Every fluid inherently has at least a continuous phase. A fluid can have more than one phase. The continuous phase of a well fluid is a liquid under Standard Laboratory Conditions. For example, a well fluid can be in the form of be a suspension (solid particles dispersed in a liquid phase) an emulsion (liquid particles dispersed in another liquid phase) or a foam (a gas phase dispersed in a liquid phase).

As used herein, “water-based” means that water or an aqueous solution is the dominant material of the continuous phase, that is, greater than 50% by weight, of the continuous phase of the fluid.

In contrast, “oil-based” means that oil is the dominant material by weight of the continuous phase of the fluid. In this context, the oil of an oil-based fluid can be any oil.

In the context of a well fluid, oil is understood to refer to an oil liquid, whereas gas is understood to refer to a physical state of a substance, in contrast to a liquid. In general, an oil is any substance that is liquid under Standard Laboratory Conditions, is hydrophobic, and soluble in organic solvents. Oils have a high carbon and hydrogen content and are relatively non-polar substances, for example, having a polarity of 3 or less on the Snyder polarity index. This general definition includes classes such as petrochemical oils, vegetable oils, and many organic solvents. All oils can be traced back to organic sources.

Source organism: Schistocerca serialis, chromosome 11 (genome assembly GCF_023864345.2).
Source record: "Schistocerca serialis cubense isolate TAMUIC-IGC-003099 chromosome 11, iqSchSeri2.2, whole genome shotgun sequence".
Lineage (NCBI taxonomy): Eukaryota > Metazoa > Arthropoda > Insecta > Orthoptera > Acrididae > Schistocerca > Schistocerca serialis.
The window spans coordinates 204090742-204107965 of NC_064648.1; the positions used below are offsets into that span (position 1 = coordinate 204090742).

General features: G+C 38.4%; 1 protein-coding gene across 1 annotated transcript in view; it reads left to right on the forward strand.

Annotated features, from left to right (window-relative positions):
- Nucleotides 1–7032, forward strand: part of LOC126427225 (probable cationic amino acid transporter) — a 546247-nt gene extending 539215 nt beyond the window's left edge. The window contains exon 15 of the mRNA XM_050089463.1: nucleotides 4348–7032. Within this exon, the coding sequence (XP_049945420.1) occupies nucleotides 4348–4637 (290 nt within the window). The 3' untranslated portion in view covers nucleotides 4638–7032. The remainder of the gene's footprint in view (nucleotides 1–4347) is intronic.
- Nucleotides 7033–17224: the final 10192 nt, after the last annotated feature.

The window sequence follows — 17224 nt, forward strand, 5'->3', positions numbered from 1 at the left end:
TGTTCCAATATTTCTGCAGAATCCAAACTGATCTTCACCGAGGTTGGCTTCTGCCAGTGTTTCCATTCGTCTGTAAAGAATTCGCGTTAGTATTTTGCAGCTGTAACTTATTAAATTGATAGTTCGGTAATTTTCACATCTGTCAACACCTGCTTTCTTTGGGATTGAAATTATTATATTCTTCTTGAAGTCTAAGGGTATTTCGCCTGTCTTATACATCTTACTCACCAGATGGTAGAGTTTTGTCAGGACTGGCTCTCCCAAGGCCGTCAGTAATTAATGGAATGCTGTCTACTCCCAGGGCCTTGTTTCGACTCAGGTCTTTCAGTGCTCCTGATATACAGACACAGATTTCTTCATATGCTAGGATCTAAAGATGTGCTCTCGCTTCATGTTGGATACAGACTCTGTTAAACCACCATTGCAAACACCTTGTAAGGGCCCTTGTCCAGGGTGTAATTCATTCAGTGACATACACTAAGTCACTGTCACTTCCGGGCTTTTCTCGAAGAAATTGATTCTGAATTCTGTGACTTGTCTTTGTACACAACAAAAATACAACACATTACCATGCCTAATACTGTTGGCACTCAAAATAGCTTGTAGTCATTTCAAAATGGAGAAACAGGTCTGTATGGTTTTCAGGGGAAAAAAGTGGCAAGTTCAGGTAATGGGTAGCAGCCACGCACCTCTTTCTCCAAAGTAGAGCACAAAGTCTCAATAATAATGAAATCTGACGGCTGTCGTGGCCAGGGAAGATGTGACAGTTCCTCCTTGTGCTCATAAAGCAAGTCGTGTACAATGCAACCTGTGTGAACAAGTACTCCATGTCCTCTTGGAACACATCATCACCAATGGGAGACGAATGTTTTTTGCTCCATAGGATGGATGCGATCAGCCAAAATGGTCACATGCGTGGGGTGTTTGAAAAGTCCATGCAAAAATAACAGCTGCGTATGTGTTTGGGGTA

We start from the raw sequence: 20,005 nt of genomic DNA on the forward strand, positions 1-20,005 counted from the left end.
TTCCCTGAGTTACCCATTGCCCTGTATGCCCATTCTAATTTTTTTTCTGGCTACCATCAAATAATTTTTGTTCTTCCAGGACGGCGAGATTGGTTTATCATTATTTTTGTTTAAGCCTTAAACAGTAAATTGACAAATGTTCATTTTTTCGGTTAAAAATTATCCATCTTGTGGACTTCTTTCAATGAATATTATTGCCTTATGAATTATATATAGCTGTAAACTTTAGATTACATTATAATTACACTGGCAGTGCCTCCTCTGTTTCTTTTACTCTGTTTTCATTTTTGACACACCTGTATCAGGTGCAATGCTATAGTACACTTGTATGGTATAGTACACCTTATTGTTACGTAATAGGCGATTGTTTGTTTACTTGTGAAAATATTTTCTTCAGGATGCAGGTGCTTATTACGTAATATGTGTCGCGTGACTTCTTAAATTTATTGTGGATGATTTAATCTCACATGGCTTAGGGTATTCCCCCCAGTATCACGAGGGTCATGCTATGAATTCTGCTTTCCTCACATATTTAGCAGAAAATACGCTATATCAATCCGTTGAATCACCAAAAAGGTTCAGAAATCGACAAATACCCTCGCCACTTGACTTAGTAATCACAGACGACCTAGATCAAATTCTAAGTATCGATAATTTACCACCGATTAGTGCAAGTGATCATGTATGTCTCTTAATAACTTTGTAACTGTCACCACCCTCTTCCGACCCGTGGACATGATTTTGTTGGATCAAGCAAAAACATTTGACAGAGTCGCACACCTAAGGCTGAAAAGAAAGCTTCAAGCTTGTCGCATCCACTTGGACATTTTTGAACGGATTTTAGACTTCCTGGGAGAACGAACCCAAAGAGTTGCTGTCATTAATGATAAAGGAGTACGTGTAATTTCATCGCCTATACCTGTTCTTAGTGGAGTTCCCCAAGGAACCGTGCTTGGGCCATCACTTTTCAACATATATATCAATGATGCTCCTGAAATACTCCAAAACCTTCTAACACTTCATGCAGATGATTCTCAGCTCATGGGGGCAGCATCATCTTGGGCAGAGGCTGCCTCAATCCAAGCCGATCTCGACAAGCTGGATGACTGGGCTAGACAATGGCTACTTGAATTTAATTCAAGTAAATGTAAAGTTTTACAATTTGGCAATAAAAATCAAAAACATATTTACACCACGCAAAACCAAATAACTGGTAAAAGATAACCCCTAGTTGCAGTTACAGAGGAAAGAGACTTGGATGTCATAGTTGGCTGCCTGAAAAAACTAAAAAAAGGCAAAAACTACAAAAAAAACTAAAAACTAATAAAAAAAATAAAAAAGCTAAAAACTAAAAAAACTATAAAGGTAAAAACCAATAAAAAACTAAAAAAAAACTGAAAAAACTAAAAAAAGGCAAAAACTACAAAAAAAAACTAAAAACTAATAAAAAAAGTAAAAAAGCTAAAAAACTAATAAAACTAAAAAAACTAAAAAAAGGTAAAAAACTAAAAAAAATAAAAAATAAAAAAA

Apparent Viscosity of a Fluid

Viscosity is a measure of the resistance of a fluid to flow. In everyday terms, viscosity is “thickness” or “internal friction.” Thus, pure water is “thin,” having a relatively low viscosity whereas honey is “thick,” having a relatively higher viscosity. Put simply, the less viscous the fluid is, the greater its ease of movement (fluidity). More precisely, viscosity is defined as the ratio of shear stress to shear rate.